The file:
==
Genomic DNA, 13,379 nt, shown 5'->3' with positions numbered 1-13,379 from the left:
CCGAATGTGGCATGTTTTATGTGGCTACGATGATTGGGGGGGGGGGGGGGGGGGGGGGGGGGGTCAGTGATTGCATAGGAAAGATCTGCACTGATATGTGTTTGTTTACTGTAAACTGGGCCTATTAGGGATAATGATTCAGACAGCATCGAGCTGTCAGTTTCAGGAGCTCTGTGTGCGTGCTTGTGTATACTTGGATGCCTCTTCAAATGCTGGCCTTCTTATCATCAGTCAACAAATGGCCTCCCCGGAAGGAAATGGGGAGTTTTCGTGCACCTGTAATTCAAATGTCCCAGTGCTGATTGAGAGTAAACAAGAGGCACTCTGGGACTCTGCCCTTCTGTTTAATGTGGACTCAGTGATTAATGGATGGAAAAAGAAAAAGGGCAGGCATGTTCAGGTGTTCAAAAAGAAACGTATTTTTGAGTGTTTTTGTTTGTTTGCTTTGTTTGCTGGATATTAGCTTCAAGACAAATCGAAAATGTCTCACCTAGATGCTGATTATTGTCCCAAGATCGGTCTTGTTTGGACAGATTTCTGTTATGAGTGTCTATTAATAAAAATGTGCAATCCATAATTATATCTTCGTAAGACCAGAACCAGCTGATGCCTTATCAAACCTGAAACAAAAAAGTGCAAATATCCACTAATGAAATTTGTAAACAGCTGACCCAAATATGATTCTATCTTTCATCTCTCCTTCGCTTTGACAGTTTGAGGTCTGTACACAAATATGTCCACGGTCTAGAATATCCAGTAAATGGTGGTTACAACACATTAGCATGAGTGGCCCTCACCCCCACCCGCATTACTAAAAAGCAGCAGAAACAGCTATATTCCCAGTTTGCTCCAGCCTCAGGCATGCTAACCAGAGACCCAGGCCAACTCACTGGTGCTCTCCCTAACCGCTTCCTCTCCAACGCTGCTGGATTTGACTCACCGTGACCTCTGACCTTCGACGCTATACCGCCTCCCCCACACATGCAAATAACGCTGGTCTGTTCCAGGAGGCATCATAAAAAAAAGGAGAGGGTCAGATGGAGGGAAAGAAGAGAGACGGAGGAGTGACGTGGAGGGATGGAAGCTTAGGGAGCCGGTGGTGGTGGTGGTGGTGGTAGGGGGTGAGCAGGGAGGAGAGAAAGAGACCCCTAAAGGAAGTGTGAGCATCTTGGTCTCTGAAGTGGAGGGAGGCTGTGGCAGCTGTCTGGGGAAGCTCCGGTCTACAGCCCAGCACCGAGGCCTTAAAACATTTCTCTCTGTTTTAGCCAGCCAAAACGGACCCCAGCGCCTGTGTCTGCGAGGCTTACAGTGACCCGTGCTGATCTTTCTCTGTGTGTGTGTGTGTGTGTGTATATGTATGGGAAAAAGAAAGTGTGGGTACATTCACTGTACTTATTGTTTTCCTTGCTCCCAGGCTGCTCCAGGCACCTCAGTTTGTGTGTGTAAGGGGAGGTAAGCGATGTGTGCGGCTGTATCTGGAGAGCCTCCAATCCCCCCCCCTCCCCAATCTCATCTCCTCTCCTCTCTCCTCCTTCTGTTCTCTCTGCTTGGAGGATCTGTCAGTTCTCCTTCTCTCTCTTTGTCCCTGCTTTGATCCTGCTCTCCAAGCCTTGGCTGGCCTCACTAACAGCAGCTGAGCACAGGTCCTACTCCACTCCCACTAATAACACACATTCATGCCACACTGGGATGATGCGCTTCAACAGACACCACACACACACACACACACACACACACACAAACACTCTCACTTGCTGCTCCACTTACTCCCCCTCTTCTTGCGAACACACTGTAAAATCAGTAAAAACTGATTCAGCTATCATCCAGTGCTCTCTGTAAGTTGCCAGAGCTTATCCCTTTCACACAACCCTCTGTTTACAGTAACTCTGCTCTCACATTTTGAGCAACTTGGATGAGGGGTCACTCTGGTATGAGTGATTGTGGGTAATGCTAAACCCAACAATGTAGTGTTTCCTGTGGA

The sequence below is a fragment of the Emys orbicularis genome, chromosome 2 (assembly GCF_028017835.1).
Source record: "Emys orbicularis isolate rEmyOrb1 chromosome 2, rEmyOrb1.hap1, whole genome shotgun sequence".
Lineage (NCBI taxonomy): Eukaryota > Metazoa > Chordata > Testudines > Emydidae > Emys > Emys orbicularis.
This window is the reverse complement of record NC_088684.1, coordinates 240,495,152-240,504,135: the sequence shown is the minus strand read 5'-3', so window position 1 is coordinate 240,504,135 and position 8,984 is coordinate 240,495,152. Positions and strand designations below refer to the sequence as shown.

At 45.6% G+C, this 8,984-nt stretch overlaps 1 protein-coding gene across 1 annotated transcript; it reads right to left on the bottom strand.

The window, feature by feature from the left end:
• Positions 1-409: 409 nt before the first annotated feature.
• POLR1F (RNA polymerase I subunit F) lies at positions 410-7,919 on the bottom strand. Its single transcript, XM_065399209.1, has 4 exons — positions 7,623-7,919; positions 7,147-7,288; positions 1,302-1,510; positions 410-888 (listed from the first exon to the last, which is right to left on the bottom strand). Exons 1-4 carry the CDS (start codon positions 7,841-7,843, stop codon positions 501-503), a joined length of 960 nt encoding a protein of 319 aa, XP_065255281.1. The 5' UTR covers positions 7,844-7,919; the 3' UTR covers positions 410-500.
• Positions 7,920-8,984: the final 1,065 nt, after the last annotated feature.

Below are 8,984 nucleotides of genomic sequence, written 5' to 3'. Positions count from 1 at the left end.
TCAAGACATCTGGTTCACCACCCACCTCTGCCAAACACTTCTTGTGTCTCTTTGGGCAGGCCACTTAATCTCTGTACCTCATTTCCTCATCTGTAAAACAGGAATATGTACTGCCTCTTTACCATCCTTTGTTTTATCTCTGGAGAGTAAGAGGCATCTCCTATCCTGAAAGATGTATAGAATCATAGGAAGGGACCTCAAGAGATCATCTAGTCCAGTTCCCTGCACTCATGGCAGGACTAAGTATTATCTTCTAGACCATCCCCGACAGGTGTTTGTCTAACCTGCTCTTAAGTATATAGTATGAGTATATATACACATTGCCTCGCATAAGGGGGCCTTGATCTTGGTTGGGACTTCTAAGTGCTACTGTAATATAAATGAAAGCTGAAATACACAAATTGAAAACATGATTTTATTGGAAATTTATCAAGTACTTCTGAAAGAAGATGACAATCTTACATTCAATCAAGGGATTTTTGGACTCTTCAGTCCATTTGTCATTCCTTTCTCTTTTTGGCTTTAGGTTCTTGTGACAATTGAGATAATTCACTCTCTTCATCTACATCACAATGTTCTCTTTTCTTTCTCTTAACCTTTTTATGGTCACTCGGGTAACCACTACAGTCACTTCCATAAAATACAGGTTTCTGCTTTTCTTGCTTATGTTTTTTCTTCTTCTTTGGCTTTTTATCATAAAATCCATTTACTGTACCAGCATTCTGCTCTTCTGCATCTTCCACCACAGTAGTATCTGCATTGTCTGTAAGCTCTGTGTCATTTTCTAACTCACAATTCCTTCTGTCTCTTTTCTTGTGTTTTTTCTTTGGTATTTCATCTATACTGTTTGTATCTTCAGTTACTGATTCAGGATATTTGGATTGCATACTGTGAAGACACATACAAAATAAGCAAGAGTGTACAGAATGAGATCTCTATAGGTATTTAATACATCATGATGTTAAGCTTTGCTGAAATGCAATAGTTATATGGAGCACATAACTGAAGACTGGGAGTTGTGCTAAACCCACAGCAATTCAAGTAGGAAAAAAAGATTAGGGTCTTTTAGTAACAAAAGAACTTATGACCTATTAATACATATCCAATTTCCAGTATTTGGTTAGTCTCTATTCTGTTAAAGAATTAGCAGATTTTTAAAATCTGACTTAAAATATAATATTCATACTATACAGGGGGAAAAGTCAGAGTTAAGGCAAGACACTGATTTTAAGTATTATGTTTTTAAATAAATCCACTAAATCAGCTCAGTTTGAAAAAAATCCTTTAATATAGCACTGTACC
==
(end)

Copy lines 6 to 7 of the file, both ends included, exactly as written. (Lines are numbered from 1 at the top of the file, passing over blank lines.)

This window is the reverse complement of record NC_088684.1, coordinates 240,495,152-240,504,135: the sequence shown is the minus strand read 5'-3', so window position 1 is coordinate 240,504,135 and position 8,984 is coordinate 240,495,152. Positions and strand designations below refer to the sequence as shown.

At 45.6% G+C, this 8,984-nt stretch overlaps 1 protein-coding gene across 1 annotated transcript; it reads right to left on the bottom strand.